Did you check the container logs? I would assume they provide a more reasonable explaination.

The worker process runs as nginx (uid 101).

@purpleshadow1975 The only ways I find to reproduce this error is to either set index.html or the folder itself to 0700. So maybe you should check the access rights to the folder too. A simple way to find out if the mounting of the volume works is to run a command like

docker container run --rm -v $PWD:/data debian ls /data

Hi, thank you for your assistance. So, I tried to run the command you specified above and I got: ls: cannot open directory ‘/data’: Permission denied.

Does this mean there is a permission problem on the host or in the container?

I have run docker exec -it Project_009 bash and then tried to get into the /usr/share/nginx/html directory to see if the index.html file is there. but when I try to run ls -l in the html folder I get ls: cannot open directory ‘.’: Permission denied

I don’t know if this is relevant but when I ran the docker exec -it command it connected me as root@container name.

Many thanks.

Thank you for responding. I have tried to have a look in the error.log and access.log in the container and they were both empty.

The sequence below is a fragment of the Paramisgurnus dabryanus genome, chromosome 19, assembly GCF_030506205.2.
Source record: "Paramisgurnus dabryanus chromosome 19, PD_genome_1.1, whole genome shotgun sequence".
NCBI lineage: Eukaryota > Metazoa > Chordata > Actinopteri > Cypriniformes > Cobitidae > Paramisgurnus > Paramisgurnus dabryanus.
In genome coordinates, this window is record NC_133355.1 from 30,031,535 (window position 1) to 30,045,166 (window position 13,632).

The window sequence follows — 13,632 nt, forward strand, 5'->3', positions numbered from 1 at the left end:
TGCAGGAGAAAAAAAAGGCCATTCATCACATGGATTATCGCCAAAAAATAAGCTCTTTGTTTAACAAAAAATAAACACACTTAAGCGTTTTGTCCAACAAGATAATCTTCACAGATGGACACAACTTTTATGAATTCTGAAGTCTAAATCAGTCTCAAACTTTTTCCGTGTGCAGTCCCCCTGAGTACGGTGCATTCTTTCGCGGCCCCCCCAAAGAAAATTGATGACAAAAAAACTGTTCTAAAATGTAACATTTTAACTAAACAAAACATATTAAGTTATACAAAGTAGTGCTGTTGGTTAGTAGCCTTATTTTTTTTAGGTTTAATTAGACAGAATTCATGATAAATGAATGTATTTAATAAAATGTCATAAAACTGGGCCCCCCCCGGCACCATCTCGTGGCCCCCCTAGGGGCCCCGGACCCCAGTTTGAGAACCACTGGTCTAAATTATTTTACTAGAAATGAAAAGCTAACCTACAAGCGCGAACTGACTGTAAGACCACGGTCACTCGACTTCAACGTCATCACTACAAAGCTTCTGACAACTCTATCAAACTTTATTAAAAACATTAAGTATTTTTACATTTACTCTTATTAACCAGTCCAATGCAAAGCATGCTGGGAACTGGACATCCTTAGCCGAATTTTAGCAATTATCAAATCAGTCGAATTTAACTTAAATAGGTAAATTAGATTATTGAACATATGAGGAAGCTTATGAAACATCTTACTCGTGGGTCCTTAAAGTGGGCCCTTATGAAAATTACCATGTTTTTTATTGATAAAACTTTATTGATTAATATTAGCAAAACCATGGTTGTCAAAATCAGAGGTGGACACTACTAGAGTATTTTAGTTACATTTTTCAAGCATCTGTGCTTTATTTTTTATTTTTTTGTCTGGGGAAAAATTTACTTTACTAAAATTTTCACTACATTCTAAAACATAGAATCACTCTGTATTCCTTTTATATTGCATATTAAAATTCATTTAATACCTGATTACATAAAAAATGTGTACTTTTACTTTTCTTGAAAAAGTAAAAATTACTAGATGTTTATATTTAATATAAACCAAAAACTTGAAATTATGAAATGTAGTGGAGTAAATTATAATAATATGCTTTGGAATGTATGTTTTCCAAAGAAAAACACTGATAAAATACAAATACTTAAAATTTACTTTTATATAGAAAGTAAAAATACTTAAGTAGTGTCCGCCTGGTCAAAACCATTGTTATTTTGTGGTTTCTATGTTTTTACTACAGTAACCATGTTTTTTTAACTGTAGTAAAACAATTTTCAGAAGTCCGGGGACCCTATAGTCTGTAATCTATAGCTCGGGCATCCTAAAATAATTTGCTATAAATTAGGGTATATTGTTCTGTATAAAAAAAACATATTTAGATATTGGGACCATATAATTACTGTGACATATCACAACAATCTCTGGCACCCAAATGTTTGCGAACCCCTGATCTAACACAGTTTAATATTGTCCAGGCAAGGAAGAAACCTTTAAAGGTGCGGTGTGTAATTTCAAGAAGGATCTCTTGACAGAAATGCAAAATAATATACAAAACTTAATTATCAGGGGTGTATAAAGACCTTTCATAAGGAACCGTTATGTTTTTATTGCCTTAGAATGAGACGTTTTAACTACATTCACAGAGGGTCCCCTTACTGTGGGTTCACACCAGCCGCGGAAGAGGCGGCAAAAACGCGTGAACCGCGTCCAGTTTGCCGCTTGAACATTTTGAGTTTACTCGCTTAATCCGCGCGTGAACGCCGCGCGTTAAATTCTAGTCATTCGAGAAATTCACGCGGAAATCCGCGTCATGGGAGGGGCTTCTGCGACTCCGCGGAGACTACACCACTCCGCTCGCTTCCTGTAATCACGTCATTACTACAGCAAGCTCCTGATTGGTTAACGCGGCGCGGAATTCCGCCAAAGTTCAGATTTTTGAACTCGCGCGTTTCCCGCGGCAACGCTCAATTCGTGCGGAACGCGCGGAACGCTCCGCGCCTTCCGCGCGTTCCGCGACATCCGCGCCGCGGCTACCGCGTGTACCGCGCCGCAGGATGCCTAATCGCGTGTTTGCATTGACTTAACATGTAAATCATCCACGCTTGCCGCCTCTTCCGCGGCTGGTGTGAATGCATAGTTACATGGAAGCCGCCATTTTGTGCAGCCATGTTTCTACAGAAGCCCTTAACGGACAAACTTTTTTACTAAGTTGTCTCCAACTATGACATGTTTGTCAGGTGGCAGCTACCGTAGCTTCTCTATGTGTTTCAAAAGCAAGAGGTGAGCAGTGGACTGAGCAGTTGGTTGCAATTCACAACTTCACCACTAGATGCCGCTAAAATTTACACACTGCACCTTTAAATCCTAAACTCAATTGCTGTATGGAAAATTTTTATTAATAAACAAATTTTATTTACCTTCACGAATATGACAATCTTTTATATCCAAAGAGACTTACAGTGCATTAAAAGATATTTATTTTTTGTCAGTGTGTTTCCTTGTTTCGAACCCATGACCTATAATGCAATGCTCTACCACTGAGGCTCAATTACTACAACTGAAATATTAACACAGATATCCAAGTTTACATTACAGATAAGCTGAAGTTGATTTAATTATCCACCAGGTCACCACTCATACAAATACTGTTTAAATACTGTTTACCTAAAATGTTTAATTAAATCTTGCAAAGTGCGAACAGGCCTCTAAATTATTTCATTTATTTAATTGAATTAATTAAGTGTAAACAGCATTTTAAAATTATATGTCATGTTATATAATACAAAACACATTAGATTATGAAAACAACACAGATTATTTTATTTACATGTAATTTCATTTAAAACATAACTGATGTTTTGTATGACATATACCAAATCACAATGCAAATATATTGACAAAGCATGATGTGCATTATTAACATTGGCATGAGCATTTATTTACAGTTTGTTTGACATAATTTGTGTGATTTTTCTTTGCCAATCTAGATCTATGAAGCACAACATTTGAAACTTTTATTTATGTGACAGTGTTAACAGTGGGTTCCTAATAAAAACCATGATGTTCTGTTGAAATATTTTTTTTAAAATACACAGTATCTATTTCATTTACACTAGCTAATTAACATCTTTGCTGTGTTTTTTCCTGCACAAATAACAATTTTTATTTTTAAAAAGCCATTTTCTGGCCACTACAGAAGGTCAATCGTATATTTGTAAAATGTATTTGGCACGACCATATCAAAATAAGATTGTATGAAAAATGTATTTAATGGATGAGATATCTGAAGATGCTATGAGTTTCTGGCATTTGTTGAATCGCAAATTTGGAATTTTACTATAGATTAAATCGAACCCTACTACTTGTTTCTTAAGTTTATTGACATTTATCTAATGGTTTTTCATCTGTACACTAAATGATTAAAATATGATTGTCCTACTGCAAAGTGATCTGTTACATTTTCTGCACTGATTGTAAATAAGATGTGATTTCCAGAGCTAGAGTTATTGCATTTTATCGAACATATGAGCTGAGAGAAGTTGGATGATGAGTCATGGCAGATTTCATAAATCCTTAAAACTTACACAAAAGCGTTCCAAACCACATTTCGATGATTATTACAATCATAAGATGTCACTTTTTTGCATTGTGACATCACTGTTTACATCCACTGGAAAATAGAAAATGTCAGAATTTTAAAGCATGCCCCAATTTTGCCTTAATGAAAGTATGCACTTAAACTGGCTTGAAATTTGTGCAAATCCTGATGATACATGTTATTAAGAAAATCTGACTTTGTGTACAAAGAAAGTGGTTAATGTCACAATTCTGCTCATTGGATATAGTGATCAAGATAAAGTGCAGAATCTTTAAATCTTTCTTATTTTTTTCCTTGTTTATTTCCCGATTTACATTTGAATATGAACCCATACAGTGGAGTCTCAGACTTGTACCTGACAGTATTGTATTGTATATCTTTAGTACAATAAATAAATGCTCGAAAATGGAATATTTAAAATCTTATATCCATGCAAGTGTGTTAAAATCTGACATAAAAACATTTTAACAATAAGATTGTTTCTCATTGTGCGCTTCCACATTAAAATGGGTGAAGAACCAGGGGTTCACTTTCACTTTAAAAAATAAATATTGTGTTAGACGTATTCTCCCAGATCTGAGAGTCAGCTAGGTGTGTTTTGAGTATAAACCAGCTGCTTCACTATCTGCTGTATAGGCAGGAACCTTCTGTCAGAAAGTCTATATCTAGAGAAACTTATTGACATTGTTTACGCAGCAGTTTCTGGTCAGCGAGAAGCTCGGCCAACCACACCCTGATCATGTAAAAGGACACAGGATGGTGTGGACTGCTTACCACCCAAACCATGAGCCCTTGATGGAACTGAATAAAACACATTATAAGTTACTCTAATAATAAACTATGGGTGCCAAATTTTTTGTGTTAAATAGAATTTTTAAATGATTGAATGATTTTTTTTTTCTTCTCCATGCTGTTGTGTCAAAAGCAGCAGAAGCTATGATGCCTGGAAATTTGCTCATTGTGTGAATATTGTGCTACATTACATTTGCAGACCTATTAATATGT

Thank you for the feedback about the $PWD, once I have this issue resolved I will try it out.
Many thanks

Maybe I missed that the user nginx is added with the uid in the Dockerfile, though the container itself is started as root. which makes the permission problems even more suprising. I haven’t tracked down what part of the configuration is responsible to execute the worker processes as restricted user.

Can you share the output of stat $PWD within the folder where you run the docker run command in?

Are you by any chance running docker on a NAS where you configure the access permissions in a ui? You will want to have “pure” unix permissions for the folder.

[@DESKTOP-1EIKTFE website]$ stat $PWD
File: /home//
Size: 4096 Blocks: 8 IO Block: 4096 directory
Device: fd02h/64770d Inode: 4981018 Links: 2
Access: (0755/drwxr-xr-x) Uid: ( 1000/
) Gid: ( 1000/******)